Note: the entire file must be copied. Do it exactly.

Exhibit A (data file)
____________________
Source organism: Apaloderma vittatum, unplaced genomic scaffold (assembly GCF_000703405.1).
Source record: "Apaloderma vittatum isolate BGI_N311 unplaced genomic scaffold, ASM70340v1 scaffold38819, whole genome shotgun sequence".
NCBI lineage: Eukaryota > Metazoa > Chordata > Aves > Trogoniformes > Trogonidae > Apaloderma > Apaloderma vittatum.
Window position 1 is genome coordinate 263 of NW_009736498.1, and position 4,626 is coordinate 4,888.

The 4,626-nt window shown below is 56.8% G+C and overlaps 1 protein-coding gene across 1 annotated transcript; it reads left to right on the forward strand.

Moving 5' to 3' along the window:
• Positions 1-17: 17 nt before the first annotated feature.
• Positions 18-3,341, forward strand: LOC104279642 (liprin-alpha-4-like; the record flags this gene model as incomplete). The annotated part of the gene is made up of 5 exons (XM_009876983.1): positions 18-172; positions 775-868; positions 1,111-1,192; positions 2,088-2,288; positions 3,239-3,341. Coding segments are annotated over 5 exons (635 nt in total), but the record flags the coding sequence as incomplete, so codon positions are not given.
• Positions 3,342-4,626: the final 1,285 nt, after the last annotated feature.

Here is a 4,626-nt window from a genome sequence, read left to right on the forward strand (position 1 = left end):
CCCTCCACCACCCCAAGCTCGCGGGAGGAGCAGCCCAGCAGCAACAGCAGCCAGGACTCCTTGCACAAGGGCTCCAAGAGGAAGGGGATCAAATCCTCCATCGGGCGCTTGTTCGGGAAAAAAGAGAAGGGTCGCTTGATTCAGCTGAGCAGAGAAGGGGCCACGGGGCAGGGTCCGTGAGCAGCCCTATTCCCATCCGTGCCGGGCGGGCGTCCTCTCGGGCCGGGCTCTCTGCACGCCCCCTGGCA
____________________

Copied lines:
Source organism: Apaloderma vittatum, unplaced genomic scaffold (assembly GCF_000703405.1).
Source record: "Apaloderma vittatum isolate BGI_N311 unplaced genomic scaffold, ASM70340v1 scaffold38819, whole genome shotgun sequence".
NCBI lineage: Eukaryota > Metazoa > Chordata > Aves > Trogoniformes > Trogonidae > Apaloderma > Apaloderma vittatum.
Window position 1 is genome coordinate 263 of NW_009736498.1, and position 4,626 is coordinate 4,888.

The 4,626-nt window shown below is 56.8% G+C and overlaps 1 protein-coding gene across 1 annotated transcript; it reads left to right on the forward strand.

Moving 5' to 3' along the window:
• Positions 1-17: 17 nt before the first annotated feature.
• Positions 18-3,341, forward strand: LOC104279642 (liprin-alpha-4-like; the record flags this gene model as incomplete). The annotated part of the gene is made up of 5 exons (XM_009876983.1): positions 18-172; positions 775-868; positions 1,111-1,192; positions 2,088-2,288; positions 3,239-3,341. Coding segments are annotated over 5 exons (635 nt in total), but the record flags the coding sequence as incomplete, so codon positions are not given.
• Positions 3,342-4,626: the final 1,285 nt, after the last annotated feature.

Here is a 4,626-nt window from a genome sequence, read left to right on the forward strand (position 1 = left end):
CCCTCCACCACCCCAAGCTCGCGGGAGGAGCAGCCCAGCAGCAACAGCAGCCAGGACTCCTTGCACAAGGGCTCCAAGAGGAAGGGGATCAAATCCTCCATCGGGCGCTTGTTCGGGAAAAAAGAGAAGGGTCGCTTGATTCAGCTGAGCAGAGAAGGGGCCACGGGGCAGGGTCCGTGAGCAGCCCTATTCCCATCCGTGCCGGGCGGGCGTCCTCTCGGGCCGGGCTCTCTGCACGCCCCCTGGCA